IN THE SUPREME COURT OF INDIA
CRIMINAL APPELLATE JURISDICTION
SPECIAL LEAVE PETITION (CRIMINAL) No. 6740 of 2018
(Diary No.20446 of 2018)
Imtiyaz Ramzan Khan ……Petitioner
State of Maharashtra ..…. Respondent
SPECIAL LEAVE PETITION (CRIMINAL) No. 6747 of 2018
(Diary No.21026 of 2018)
Ramhit Patel ….. Petitioner
State of Chhattisgarh …. Respondent
Uday Umesh Lalit, J.
1. Though these two special leave petitions are completely unconnected
but they present one common feature and as such we propose to deal with
these two special leave petitions by this common Judgment.
2. Special Leave Petition (Crl.) No.________ (D.No.20446 of 2018) of
2018 challenges the decision dated 30.08.2013 of the High Court of
Judicature at Bombay dismissing Criminal Appeal No.986 of 2005 preferred
by the petitioner and thereby affirming his conviction for the offence
punishable under Section 302 IPC and sentence of imprisonment for life.
The prosecution principally relied on the testimony of two eye witnesses,
namely, PWs 3 and 5 whose evidence was found by the High Court to be
worthy of reliance and completely unblemished. The decision rendered by
the High Court, in our view, does not call for interference and as such we
dismiss this special leave petition.
3. In Special Leave Petition (Crl.) No._______ (Diary No.21026 of
2018) of 2018 the decision dated 17.02.2014 passed by the High Court of
Chhattisgarh at Bilaspur in Criminal Appeal No.850 of 2009 is under
challenge. The High Court by its judgment and order affirmed the
conviction of the petitioner under Section 302 IPC and his sentence of
imprisonment for life. Though the defence of sudden fight was taken on
behalf of the petitioner, the High Court on detailed analysis rejected said
theory and found the petitioner guilty of the offence in question. Having
gone through the matter, we see no reason to take a different view and as
such we dismiss this special leave petition.
4. We now come to the common feature between these two matters. Mr.
Shikhil Suri, learned Advocate appeared for the accused in both the matters.
On pervious dates letters were circulated by the learned Advocate appearing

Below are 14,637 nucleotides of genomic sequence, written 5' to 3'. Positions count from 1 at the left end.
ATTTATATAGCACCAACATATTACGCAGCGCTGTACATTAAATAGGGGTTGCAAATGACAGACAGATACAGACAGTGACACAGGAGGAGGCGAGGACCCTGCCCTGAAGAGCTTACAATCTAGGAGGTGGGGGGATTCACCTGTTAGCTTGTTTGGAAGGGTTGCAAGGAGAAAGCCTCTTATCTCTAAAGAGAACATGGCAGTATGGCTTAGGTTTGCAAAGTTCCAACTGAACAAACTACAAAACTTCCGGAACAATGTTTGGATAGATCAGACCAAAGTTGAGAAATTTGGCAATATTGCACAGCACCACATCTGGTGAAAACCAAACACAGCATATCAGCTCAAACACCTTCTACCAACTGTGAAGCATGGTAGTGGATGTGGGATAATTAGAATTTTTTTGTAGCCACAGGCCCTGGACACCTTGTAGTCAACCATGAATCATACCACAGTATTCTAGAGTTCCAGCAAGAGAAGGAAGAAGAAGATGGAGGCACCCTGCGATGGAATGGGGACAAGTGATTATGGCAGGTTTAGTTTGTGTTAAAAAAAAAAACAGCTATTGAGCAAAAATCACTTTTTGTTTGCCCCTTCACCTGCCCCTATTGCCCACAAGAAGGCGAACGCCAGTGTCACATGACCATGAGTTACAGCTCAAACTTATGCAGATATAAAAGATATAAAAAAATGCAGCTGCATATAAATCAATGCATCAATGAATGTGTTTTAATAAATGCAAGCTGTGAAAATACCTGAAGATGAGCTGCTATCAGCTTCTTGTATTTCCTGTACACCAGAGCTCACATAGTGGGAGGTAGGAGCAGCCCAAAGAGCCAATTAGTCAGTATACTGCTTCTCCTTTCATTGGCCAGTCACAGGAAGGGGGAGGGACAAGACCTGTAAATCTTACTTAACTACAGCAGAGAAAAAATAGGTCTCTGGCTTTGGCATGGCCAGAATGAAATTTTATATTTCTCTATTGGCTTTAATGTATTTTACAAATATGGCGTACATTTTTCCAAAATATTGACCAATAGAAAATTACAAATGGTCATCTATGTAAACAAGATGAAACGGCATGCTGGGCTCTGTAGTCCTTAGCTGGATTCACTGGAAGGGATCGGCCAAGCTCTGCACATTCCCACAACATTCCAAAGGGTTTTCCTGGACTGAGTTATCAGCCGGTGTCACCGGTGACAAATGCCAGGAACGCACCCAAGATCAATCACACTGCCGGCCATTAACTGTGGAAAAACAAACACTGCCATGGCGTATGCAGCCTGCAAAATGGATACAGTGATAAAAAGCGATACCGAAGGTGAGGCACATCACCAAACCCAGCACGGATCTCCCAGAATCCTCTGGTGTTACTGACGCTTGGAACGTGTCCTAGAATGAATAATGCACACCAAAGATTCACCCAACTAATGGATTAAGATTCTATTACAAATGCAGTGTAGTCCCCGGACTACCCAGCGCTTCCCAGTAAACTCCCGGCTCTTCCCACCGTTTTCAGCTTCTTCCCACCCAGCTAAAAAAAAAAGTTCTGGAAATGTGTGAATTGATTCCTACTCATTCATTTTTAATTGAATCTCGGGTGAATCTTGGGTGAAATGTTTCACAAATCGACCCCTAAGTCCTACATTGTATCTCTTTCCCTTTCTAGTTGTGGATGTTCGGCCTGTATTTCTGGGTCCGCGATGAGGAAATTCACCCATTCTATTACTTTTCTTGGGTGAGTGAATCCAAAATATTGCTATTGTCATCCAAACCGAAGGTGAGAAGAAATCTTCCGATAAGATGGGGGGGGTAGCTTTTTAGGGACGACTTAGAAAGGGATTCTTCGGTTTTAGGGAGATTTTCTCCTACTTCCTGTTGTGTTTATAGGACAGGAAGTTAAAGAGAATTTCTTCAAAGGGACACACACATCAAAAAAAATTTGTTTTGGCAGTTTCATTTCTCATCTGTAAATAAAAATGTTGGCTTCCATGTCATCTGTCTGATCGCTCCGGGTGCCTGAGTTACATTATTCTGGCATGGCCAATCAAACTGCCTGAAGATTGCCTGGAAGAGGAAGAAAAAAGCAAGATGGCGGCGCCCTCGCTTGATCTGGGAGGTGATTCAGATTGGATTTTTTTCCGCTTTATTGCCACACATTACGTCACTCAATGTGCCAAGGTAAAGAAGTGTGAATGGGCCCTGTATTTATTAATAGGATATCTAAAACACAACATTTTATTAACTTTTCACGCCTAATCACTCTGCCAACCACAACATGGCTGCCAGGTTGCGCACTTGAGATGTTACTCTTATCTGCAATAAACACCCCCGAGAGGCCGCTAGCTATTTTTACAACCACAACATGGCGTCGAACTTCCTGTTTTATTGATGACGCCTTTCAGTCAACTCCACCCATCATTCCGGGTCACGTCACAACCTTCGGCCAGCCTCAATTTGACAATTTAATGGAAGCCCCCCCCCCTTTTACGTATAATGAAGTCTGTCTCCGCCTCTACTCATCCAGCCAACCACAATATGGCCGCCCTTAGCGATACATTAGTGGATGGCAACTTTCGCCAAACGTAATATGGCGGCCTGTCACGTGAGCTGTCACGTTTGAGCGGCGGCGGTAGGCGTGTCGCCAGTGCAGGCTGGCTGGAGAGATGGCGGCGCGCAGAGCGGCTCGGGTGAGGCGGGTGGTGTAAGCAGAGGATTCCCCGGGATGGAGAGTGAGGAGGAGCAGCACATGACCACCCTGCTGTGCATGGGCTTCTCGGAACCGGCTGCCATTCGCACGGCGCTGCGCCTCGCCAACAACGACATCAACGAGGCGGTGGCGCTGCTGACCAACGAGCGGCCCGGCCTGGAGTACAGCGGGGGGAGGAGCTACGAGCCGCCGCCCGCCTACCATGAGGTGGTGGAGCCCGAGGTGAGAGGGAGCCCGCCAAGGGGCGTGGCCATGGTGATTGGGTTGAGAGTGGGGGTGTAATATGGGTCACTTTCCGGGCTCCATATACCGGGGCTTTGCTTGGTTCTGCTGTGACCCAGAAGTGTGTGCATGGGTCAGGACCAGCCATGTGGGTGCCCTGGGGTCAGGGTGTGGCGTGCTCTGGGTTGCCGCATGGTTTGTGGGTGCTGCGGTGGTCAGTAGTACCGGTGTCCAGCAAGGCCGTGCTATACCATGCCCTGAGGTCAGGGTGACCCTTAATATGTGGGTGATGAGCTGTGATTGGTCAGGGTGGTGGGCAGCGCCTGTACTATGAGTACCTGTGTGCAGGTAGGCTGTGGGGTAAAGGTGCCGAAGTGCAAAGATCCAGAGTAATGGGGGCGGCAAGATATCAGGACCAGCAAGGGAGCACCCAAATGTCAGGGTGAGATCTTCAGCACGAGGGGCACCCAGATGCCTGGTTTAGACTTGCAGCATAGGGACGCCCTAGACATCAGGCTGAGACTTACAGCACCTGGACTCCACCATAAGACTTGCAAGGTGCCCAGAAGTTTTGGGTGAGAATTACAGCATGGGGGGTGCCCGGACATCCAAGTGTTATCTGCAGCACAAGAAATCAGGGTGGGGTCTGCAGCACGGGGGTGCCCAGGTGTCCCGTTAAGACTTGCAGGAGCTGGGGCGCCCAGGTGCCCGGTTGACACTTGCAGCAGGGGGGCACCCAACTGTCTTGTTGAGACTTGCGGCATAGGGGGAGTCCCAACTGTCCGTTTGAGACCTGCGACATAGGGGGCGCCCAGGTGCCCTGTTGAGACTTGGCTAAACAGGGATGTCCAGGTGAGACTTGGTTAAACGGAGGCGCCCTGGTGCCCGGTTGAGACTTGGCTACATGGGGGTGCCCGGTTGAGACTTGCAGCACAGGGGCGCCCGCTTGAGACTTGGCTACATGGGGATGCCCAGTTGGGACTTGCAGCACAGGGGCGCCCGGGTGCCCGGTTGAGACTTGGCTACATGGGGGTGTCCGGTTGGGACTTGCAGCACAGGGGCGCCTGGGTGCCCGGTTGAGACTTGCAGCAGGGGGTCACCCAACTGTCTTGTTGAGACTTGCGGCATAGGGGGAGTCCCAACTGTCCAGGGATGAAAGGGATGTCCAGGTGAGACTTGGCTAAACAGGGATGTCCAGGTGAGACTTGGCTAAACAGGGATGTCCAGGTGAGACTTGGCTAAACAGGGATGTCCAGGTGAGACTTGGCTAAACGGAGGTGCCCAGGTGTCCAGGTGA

for the petitioners that the matters be adjourned so as to enable the counsel
to make arrangements for conducting video conferencing with the concerned
accused. The letter further stated that this exercise was made mandatory as
per the directions of the Supreme Court Legal Services Committee. This
Court readily agreed and adjourned the matters. On the adjourned date, we
enquired from Mr. Shikhil Suri, learned Advocate whether he could
successfully get in touch with the concerned accused. According to the
learned Advocate he could not get in touch with the accused in the first
matter but could speak with his sister whereas in the second matter he could
have video conference with the accused.
5. In our view such a direction on part of the Supreme Court Legal
Services Committee is quite commendable and praiseworthy. Very often we
see that the learned Advocates who appear in matters entrusted by the
Supreme Court Legal Services Committee, do not have the advantage of
having had a dialogue with either the accused or those who are in the know
of the details about the case. This at times seriously hampers the efforts on
part of the learned Advocates. All such attempts to facilitate dialogue
between the counsel and his client would further the cause of justice and
make legal aid meaningful. We, therefore, direct all Legal Services
Authorities/Committees in every State to extend similar such facility in
every criminal case wherever the accused is lodged in jail. They shall
extend the facility of video conferencing between the counsel on one hand
and the accused or anybody in the know of the matter on the other, so that
the cause of justice is well served.
(Abhay Manohar Sapre)
(Uday Umesh Lalit)
August 14, 2018